My husband and I had this past week off, and decided rather last minute to take a quick trip out to NYC to visit some friends for a few days. We drove out Wednesday and came back late last night. It was great —our friends live in the Greenpoint area of Brooklyn and seeing them was wonderful.
The weather was pretty chilly, so while our friends were at work on Thursday and Friday, we visited the Metropolitan Museum of Art and the Natural History Museum. More to come about both. But first, here are a few things I wouldn’t say no to, should any of these items from the Met decide to show up at our house:
Flatware by Carl Otto Czeschka of the Wiener Werkstaette, circa 1900. The proportions on this flatware set were profoundly pleasing to me, I absolutely wanted to eat something just to enjoy how the pieces would feel in my hands. The handles were appealingly substantial, and the proportions of the business ends were slightly petite, like they'd keep you from taking too big of a bite of anything and were nicely shaped. Look at the tines on the fork! And I loved the malachite detail on the ends of the handles. Lovely.
- Ceramic art nouveau mantle, attributed Desire Muller circa 1900. We don’t have a fireplace, but this would certainly motivate me to add one!
Charles Rohlfs and Anna Katharine Green, oak desk chair from the Rohlfs Home, circa 1898–99. I think it's a bit too narrow to be practical, but my husband really loved this very stylized chair. Picture is terrible, had a hard time getting crisp shots with the museum setting on my camera.
Reproduction federal era klismos style chair. The original set was in James Madison's White House and was lost in the fire in 1820. Graceful, elegant, comfortable, and referencing the Greeks, it's pretty much everything I could I want in a chair.
Cabinet-Vitrine, by Gustave Serrurier-Bovy, circa 1899. Since I'm dreaming, I could definitely find a spot for this astoundingly gorgeous carved wood cabinet. My picture doesn't even come close to capturing how glowing and alive the wood looked. Breathtaking.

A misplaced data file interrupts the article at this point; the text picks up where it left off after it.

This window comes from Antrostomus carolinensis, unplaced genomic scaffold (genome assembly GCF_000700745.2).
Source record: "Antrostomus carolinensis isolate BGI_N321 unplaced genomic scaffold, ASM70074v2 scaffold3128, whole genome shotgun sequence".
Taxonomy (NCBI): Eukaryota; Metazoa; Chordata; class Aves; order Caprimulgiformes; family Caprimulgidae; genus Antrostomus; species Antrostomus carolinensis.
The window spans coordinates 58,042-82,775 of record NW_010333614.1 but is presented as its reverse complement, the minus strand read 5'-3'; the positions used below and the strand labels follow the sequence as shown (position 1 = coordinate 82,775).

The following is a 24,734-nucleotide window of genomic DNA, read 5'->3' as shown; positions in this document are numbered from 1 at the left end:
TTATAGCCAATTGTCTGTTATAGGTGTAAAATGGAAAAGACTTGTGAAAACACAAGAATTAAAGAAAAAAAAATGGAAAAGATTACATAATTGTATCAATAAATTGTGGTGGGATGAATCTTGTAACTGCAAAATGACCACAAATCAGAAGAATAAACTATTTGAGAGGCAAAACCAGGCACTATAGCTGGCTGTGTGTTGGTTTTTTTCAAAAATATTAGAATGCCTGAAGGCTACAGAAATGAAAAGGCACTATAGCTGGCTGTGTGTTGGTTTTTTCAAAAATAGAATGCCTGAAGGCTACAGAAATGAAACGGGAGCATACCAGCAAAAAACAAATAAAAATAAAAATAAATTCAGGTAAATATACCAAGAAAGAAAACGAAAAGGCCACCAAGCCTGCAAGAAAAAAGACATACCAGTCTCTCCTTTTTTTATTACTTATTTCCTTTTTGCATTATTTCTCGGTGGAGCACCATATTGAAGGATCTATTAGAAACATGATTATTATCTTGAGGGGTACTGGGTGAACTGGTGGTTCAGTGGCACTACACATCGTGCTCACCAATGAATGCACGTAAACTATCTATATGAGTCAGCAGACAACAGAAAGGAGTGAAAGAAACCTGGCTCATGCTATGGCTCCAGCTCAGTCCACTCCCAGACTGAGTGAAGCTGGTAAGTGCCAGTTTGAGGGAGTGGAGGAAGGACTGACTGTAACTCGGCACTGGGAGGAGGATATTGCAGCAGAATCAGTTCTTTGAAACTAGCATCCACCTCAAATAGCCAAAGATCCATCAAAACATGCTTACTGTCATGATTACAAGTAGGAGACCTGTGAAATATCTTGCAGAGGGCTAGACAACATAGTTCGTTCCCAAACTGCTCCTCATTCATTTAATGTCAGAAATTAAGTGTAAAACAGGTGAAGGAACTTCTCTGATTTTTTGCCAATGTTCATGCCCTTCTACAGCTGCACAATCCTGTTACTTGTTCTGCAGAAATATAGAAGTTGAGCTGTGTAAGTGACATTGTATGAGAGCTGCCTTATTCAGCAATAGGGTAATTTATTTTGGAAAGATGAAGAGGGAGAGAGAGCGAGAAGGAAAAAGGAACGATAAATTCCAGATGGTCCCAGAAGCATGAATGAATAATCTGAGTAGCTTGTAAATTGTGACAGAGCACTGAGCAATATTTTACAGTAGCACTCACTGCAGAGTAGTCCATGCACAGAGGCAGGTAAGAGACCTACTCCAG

Viburnum plicatum tomentosum
We have 3 different kinds of viburnum in our yard, and they are starting to bloom. The one above looks quite lovely, almost blindingly white in the sun. It should put on a show for about 2 more weeks.
This one is budding but not quite yet blooming:
The tag for this one is long lost—my husband and I picked it up at a plant sale at the Dawes Arboretum years ago. We actually originally planted it in the yard of our first apartment together, and then transplanted it when we bought our house. (Hardy shrub!) But I’m pretty sure this is a Viburnum prunifolium, I keyed it out using a nifty guide athttp://www.hort.cornell.edu/vlb/key/index.html.
This is an exciting year, the plant is completely covered in buds! It’s always bloomed for us in the past, just not very much. Last spring it only had about 6 of the panicles on it, total. It’s thrilling to see how good it looks this spring, I can hardly wait until it’s properly in bloom!
The third waits until late spring to bloom and isn’t doing much just yet…
One last look at our visitor from earlier, haven’t seen him since: